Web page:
In the spring of 2011, Texas lawmakers cut $5.4 billion for public education.
That summer, 12,000 teachers in Texas got pink slips. That fall, children went to school in more crowded classrooms. Qualified college students lost scholarship funds.
IDRA collaborated with Texas Latino Education Coalition members including the League of United Latin American Citizens, National Association for the Advancement of Colored People, the Mexican American School Board Members Association and Texas Center for Educational Policy to convene a series of school funding roundtables in San Antonio, Dallas-Fort Worth, the Lower Rio Grande Valley, Houston, Austin and El Paso.
Through IDRA’s school funding crowdmap, parents, educators and students reported how funding cuts were impacting their schools and communities. Here is what they wrote:
“El Recorte de fondos afecto por que mis hijos no pudieron recibir tutoria en el verano.” (English paraphrase: Funding cuts meant my children lost their summer tutor.) - Parent, Donna.
“My third grader's math specialist position was cut. He's now spread between three schools. Ours isn't one of them. We could really see a difference in how our daughter was improving when she was meeting with him.” - Parent, Helotes, Texas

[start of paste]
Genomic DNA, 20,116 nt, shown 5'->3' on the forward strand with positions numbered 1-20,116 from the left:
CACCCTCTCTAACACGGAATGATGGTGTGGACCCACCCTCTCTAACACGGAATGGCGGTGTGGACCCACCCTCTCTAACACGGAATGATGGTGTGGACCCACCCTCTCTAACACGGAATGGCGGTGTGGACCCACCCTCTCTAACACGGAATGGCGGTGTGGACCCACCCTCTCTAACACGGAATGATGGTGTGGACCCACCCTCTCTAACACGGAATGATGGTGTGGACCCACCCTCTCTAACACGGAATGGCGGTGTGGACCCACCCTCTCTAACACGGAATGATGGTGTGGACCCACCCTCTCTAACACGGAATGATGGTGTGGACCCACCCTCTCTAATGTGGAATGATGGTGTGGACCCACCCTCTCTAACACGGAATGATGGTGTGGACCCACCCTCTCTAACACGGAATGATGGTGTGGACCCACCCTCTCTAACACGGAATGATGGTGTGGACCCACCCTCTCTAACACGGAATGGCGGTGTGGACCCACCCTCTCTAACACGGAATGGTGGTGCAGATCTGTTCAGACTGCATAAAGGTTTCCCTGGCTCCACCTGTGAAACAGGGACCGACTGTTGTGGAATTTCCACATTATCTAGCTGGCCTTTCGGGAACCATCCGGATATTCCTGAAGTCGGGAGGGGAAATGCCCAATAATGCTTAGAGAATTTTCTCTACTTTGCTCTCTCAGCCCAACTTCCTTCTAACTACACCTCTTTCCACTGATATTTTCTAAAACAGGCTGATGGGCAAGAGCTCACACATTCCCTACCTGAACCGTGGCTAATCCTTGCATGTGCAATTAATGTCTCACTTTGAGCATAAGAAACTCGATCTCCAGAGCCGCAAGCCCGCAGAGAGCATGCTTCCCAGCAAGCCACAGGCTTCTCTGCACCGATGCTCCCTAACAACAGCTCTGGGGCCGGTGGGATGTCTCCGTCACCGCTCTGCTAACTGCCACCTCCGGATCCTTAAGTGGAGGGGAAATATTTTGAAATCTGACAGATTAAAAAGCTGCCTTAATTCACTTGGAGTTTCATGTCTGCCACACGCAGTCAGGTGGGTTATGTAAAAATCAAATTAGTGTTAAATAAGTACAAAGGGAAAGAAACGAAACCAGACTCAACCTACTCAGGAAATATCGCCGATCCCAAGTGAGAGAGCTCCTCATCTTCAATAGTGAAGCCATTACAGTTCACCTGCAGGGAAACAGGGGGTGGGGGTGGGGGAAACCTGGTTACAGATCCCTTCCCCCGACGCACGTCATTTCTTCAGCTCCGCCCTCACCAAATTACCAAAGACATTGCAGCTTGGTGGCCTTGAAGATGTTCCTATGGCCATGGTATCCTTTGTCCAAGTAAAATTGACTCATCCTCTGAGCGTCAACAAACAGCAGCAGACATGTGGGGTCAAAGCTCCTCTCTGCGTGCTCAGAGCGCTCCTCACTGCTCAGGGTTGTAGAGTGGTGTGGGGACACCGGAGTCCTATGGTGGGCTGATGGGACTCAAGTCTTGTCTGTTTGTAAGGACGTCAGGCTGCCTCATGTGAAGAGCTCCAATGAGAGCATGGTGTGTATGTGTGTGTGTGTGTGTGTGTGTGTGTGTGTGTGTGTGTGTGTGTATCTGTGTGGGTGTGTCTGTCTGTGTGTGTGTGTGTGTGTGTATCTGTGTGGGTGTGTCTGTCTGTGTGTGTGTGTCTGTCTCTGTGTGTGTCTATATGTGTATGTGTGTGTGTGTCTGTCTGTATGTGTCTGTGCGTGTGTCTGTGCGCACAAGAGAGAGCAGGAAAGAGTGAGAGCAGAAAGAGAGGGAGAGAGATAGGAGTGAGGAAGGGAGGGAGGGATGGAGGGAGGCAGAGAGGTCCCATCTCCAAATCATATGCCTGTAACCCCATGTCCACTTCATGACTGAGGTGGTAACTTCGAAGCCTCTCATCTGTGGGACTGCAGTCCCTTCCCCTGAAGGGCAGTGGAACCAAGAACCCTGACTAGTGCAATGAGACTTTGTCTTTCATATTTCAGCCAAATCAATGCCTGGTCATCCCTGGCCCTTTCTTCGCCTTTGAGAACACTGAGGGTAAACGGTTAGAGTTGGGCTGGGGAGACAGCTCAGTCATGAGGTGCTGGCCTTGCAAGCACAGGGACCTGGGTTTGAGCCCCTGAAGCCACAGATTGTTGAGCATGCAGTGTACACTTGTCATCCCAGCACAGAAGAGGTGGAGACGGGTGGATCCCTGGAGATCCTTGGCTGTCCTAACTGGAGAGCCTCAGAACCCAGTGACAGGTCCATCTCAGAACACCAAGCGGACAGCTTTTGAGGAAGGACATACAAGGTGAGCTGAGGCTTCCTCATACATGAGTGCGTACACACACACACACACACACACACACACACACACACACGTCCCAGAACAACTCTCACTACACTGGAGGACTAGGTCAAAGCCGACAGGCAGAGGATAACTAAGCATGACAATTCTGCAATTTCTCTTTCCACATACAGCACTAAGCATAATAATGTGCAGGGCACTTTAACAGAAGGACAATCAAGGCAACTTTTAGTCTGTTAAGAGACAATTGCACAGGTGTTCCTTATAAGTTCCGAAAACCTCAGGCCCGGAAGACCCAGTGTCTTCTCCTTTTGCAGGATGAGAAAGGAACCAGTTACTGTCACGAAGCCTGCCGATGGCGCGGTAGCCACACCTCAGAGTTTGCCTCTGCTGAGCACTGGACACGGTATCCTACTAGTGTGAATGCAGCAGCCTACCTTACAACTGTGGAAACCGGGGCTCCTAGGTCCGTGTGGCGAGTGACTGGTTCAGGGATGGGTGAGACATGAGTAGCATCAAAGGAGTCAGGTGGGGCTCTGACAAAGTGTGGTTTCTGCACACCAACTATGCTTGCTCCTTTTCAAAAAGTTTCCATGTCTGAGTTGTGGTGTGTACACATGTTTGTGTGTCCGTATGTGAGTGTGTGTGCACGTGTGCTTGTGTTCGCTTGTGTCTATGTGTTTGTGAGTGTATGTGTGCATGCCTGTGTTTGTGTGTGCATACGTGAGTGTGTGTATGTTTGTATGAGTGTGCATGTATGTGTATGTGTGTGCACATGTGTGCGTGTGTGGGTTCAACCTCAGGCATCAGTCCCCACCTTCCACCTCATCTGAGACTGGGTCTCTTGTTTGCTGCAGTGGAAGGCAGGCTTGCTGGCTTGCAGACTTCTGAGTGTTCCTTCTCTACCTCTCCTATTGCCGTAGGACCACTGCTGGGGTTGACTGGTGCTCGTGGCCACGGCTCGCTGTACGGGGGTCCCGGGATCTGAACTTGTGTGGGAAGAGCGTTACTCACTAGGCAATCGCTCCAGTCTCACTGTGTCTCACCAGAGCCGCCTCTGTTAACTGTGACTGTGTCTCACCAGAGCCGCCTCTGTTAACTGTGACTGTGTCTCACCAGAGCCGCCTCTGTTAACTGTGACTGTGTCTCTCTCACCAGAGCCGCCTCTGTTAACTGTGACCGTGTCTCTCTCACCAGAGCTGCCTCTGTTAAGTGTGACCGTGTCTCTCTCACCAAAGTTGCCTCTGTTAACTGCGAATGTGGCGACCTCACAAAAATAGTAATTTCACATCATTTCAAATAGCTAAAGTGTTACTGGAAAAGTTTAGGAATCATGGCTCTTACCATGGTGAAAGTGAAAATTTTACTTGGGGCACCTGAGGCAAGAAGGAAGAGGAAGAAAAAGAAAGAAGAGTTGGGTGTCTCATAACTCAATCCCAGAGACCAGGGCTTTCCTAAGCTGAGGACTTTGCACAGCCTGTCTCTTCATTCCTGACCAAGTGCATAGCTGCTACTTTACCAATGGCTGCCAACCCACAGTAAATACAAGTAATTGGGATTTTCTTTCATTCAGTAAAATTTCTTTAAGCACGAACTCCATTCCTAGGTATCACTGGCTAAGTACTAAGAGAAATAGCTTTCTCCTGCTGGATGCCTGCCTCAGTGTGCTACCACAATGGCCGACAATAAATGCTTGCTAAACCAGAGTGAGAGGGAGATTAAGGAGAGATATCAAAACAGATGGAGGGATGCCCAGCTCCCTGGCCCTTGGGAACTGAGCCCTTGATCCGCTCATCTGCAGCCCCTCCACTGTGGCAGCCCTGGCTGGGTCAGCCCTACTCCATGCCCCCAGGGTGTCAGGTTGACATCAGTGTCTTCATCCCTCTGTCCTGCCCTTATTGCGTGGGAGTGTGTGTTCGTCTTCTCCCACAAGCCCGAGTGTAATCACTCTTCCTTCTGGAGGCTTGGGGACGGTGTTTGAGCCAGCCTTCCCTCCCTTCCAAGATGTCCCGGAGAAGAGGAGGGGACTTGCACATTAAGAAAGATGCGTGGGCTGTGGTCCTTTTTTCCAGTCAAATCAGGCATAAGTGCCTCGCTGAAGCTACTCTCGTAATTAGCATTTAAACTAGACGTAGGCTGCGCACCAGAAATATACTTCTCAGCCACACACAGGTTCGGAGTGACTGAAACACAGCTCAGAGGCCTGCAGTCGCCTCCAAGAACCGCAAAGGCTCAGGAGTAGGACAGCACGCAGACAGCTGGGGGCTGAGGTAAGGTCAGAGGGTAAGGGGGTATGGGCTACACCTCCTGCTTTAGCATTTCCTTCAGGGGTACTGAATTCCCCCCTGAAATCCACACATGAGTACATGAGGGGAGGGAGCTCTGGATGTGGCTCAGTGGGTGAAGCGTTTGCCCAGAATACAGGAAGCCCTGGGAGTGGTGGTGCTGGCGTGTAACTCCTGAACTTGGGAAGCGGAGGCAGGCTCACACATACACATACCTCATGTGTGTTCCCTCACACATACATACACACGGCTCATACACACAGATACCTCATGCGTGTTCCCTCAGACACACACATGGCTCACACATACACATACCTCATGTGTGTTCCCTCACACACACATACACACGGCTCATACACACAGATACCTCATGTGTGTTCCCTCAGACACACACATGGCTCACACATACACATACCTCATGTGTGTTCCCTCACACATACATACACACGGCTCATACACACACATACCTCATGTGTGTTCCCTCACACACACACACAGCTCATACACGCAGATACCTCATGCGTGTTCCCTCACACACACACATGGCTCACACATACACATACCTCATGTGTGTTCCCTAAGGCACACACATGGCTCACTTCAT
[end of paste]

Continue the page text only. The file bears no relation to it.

“I care for and love my students. I have been deeply affected by budget cuts. I have not had enough money to purchase more playbooks and novels to make class sets so I could allow my children to take a book home to re-read or do homework.” – Teacher, San Antonio
“How many countless families have to make the decision between school supplies, uniforms, sports, fine arts and food on the table, rent, utilities and medicine. Shame on us for putting families in that impossible situation on a daily basis.” – Community leader, San Antonio
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